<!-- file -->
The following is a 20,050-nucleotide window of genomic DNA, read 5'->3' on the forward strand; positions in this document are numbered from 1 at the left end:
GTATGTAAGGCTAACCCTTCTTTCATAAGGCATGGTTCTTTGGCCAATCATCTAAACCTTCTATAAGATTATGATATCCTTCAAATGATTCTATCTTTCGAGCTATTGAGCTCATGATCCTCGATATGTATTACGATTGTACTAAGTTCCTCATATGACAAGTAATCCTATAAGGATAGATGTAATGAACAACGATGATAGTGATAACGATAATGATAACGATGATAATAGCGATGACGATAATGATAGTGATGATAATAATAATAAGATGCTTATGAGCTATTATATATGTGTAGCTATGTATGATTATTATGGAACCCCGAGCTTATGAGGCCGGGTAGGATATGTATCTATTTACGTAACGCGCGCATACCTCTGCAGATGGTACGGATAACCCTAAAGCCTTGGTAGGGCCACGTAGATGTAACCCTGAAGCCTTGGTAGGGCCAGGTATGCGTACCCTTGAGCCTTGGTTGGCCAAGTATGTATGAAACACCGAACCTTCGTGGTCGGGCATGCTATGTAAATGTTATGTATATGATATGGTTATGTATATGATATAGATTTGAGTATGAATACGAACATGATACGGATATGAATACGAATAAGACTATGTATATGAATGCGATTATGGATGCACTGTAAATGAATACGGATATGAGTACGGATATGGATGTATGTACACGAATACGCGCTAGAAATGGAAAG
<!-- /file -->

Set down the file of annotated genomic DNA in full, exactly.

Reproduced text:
The following is a 20,050-nucleotide window of genomic DNA, read 5'->3' on the forward strand; positions in this document are numbered from 1 at the left end:
GTATGTAAGGCTAACCCTTCTTTCATAAGGCATGGTTCTTTGGCCAATCATCTAAACCTTCTATAAGATTATGATATCCTTCAAATGATTCTATCTTTCGAGCTATTGAGCTCATGATCCTCGATATGTATTACGATTGTACTAAGTTCCTCATATGACAAGTAATCCTATAAGGATAGATGTAATGAACAACGATGATAGTGATAACGATAATGATAACGATGATAATAGCGATGACGATAATGATAGTGATGATAATAATAATAAGATGCTTATGAGCTATTATATATGTGTAGCTATGTATGATTATTATGGAACCCCGAGCTTATGAGGCCGGGTAGGATATGTATCTATTTACGTAACGCGCGCATACCTCTGCAGATGGTACGGATAACCCTAAAGCCTTGGTAGGGCCACGTAGATGTAACCCTGAAGCCTTGGTAGGGCCAGGTATGCGTACCCTTGAGCCTTGGTTGGCCAAGTATGTATGAAACACCGAACCTTCGTGGTCGGGCATGCTATGTAAATGTTATGTATATGATATGGTTATGTATATGATATAGATTTGAGTATGAATACGAACATGATACGGATATGAATACGAATAAGACTATGTATATGAATGCGATTATGGATGCACTGTAAATGAATACGGATATGAGTACGGATATGGATGTATGTACACGAATACGCGCTAGAAATGGAAAG